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Mowing the lawn isn't a chore in my house; it's a privilege. I've always loved mowing, but my husband never has. But with three kids under six, he's come to crave that hour or two of mowing the lawn with his AirPods in and no one else around. I enjoy all aspects of gardening -- even cutting the grass -- so his more recent hobby has been an "always" one for me.
So, committing to testing out the new EcoFlow Blade was bittersweet. I was hesitant to have a robot replace one of our weekend relaxation methods, but I was more curious to see what the technology could do, especially with how groundbreaking its design is.
The $3,599 EcoFlow Blade is a robot mower that stands out from all others. It has all the basics: a lithium battery and charging dock, three blades to cut the grass, four heavy-duty wheels, and more. But it's unique in two ways: it's the first robot mower with a sweeper kit and one of the few on the market that doesn't require a boundary wire.
While there are no boundary wires to install, setting up the EcoFlow Blade took some work and the better part of an afternoon. The mower works with GPS technology, and it comes with a Global Navigation Satellite System (GNSS) antenna that must be positioned just right for the robot to clean effectively -- and this task is much more challenging to do than it is to say.
It took about two hours of playing around with different areas of my yard to get the antenna to receive radio signals and position the mower where it could communicate.
This process was notably exasperating, I can't lie, mainly because you don't get to decide where you want the antenna or charging station to go in your yard, and I was a little paranoid about theft. Still, EcoFlow claims the Blade is protected with anti-theft technology powered by 4G, GPS, and an integrated eSim.
I had to move the antenna (taller than me, though not heavy) several times, walk around with my phone checking for a signal, and do it all over again. After giving my neighbors the impression that I was about to make tinfoil hats for the whole block, I found a spot that worked. And to be fair, this niggly process was more manageable than burying wires along my property line.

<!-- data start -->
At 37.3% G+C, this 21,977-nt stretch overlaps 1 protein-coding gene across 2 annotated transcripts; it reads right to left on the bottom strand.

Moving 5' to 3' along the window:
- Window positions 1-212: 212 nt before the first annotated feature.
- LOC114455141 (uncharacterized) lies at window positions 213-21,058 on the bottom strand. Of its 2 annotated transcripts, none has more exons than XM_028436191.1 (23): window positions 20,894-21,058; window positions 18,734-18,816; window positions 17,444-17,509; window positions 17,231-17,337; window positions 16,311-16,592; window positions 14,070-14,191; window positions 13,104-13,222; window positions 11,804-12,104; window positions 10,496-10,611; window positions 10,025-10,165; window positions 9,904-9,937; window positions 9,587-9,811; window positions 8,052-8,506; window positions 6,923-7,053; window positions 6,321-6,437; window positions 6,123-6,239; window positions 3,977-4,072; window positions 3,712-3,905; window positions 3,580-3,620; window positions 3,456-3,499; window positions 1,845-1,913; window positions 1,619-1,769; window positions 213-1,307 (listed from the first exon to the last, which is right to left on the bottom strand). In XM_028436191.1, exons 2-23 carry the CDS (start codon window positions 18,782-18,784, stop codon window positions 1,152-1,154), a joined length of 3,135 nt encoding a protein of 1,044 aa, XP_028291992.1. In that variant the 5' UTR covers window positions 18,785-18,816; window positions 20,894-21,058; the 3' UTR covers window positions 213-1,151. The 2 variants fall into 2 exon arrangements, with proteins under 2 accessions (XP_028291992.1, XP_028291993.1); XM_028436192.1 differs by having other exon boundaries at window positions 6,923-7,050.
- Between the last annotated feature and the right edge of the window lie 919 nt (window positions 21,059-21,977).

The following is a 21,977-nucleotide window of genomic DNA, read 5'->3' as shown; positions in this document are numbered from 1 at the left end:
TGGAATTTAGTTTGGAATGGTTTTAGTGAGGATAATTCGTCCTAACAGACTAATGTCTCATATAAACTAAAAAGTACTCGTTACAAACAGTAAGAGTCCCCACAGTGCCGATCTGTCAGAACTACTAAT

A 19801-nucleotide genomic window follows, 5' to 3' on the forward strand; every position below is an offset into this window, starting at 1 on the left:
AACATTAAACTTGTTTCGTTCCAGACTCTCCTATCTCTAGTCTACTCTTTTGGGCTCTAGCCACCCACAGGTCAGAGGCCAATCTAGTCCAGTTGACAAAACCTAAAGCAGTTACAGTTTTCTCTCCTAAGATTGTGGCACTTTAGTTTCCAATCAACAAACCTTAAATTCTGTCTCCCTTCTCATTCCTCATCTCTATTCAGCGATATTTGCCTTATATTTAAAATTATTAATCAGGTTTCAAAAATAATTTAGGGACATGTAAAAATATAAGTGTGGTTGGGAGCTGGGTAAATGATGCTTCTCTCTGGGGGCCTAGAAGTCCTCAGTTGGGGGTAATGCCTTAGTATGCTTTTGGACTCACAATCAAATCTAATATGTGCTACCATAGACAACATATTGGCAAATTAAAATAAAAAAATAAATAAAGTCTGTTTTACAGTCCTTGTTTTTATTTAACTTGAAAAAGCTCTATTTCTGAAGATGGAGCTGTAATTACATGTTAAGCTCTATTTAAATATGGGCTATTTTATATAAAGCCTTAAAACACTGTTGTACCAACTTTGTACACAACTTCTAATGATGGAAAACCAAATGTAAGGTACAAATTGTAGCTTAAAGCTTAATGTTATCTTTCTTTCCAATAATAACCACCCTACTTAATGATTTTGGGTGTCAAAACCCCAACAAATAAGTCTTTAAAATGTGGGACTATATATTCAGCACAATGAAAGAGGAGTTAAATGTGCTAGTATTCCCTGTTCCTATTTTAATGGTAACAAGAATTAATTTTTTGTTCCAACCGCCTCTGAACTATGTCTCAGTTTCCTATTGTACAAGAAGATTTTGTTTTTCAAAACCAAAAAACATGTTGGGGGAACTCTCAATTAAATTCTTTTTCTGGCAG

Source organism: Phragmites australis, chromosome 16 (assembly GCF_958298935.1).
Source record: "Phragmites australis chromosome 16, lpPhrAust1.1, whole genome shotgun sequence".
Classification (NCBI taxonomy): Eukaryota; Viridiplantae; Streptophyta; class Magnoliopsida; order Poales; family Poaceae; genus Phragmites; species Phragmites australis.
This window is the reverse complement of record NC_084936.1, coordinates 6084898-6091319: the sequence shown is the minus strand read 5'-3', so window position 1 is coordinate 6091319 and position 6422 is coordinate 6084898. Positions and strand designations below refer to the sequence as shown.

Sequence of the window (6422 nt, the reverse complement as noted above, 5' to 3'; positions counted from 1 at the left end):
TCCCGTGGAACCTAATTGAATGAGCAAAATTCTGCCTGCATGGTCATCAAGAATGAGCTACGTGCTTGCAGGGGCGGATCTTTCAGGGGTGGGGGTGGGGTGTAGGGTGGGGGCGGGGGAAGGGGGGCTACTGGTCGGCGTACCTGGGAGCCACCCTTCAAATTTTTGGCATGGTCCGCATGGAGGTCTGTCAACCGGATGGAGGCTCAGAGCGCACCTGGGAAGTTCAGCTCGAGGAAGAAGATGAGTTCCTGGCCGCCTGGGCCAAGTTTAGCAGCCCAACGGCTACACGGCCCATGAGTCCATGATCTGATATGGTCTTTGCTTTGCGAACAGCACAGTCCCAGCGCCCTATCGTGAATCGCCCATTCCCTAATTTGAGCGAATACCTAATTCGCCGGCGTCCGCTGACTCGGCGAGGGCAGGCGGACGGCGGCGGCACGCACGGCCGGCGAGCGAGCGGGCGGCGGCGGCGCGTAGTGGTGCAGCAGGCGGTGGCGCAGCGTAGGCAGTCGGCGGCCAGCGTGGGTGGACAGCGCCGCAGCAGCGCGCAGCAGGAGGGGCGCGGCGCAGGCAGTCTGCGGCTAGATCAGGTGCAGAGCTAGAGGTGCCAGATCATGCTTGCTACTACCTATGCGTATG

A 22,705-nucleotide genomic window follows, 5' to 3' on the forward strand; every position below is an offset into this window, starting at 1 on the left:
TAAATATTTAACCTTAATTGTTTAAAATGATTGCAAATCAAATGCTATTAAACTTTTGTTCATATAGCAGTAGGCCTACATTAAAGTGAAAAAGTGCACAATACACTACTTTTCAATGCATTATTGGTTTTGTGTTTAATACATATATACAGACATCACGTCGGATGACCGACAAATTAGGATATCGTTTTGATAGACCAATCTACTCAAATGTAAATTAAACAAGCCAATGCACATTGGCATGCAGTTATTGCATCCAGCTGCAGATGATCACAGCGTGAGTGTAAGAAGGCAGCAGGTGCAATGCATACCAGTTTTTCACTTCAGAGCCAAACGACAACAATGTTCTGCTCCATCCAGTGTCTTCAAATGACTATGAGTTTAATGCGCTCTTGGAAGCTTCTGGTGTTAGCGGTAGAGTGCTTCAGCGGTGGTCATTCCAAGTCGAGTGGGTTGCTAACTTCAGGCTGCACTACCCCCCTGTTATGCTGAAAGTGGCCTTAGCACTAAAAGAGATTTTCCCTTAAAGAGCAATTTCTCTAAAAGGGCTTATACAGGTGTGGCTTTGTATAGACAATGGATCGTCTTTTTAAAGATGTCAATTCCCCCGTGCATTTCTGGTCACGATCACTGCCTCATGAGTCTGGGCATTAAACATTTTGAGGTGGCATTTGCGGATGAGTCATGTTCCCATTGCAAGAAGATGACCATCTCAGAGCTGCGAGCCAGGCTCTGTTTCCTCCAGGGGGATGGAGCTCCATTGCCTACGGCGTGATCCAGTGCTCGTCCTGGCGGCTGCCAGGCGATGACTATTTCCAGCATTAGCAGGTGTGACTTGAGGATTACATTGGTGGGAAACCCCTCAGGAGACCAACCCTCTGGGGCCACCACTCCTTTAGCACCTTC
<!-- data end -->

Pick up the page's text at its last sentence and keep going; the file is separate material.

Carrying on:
The EcoFlow Blade is not a heavy robot -- it weighs just over 30lbs -- but it's not a device you'll be carrying around. It looks light and sleek, and it's made to be held by the chassis and dragged on its wheels if you need to move it.
It also features three adjustable grass-cutting heights, from 0.8 to three inches, which you can adjust through the app. Once you have the Blade set up, it's mapping time.
To create a map, you have to follow the EcoFlow Blade along the perimeter of the area you want it to cover and you do this with the app in mapping mode, while you guide the mower in front of you like a remote control car (which was very fun).
The fenced-in area of my yard has about 3,000 square feet of grass, but there's a deck right in the middle of that, so the backyard is two halves connected by a path along the edge of the deck. Because the Blade would have to travel the four-foot-wide gap to the other side after it's done with one side, I initially decided to set it up to do only half the yard. I didn't want it to get lost or have issues on its way to the other side.
For weeks, the EcoFlow Blade maintained half of our yard so well that it became a nuisance to mow the rest. Admittedly, there were some inconsistencies with mapping, as it consistently missed a few feet of area on the edge every time it mowed. Still, it was one corner by the fence and no more than a couple of feet. And was something that was corrected when we remapped the yard.